One VERY significant change to the individual health insurance market made by The Affordable Care Act (ACA, Obamacare) is the implementation of open enrollment and special enrollment periods. Prior to the ACA, an individual could purchase health insurance from an insurance carrier anytime, but the insurance carrier could reject an application, based on a pre-existing condition of the applicant.

The ACA bans insurance carriers from denying applications based on pre-existing conditions, so without a stricter enrollment period, consumers could simply wait until they were stricken with a severe condition to purchase health insurance. This is referred to as “adverse selection”, and defined open enrollment periods attempt to limit such negative statistics for insurance carriers.

The first open enrollment period under the ACA expired March 31, 2014. The next open enrollment period will run from November 2014 to February 2015, for health plans with effective dates in 2015. So, generally, if you did not purchase insurance by March 31st of 2014, you will have to remain uninsured until 2015, unless you have a qualifying event, in which case you will be eligible to enroll during a Special Enrollment Period (SEP).

SEP’s exist to allow certain people to enroll outside of the regular open enrollment period, if they have an event that leaves them without health insurance coverage.

Qualifying events are:

1. Loss of Coverage

  • Insurance through an employer was cancelled
  • Lost job and, with it, health insurance
  • COBRA expired (NOT if simply stop paying COBRA premiums)
  • Turned 26 and cannot stay on parents’ plan
  • Medi-Cal eligibility changes or denials

2. Change in household status – marriage, domestic partnership, divorce, adoption, birth, death of a spouse

3. Permanent change of residence

4. Substantial changes in income that will change qualification for premium assistance credit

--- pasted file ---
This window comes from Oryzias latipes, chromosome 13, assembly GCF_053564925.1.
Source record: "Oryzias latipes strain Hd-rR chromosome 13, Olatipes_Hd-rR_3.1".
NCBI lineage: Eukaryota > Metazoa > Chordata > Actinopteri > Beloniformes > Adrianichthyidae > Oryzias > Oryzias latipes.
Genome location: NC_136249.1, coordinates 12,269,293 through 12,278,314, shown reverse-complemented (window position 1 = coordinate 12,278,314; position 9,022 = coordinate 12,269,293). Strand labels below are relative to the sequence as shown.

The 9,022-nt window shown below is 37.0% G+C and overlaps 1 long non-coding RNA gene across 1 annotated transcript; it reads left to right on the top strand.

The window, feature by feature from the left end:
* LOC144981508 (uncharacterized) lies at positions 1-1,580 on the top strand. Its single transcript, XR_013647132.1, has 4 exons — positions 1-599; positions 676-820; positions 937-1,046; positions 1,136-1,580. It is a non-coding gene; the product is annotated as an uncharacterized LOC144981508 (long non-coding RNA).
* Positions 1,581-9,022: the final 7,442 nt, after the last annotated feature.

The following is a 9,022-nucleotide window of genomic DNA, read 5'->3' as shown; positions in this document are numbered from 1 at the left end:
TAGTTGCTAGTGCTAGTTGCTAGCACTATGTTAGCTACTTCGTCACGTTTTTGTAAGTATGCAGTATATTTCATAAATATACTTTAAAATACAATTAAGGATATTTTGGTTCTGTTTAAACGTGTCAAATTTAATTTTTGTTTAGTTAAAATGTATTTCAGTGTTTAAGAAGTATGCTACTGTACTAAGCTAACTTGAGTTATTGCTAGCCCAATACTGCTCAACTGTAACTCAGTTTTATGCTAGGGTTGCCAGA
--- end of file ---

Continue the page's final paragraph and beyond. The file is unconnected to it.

5. Gain citizenship

If I have a qualifying event, how long do I have to enroll in a new health plan?

Generally, you have 60 days from the date the qualifying event happens to enroll in a health plan.

Do I need to submit proof of the qualifying event?

Yes. Be prepared to attach a note from your employer, cancelled health insurance notice, marriage license, divorce decree, birth certificate, etc…. to your application.

How do I avoid gaps in health insurance coverage?

In general, the start date for coverage depends on the date you enroll, so to the extent you can plan ahead, do. If you enroll by the 15th day of the month, your coverage will start on the first day of the next month. If you enroll after the 15th day of the month, your coverage will start on the first day of the second month. Example: enroll on June 13th and coverage is effective July 1st. Enroll on June 16th, coverage is effective August 1st.

What if I cannot plan ahead, such as if I lose my job suddenly?

If you lose Medi-Cal coverage, job-based coverage, or other health insurance unexpectedly, your coverage would start on the first day of the next month, regardless of when you enroll. Under what other circumstances can coverage begin right away? Marriage, adoption, birth and on a case-by-case basis as determined by Covered CA.

Can an agent help me with the Special Enrollment Period?

Yes. Use an agent that has been certified by Covered CA to determine whether you qualify for premium tax credits.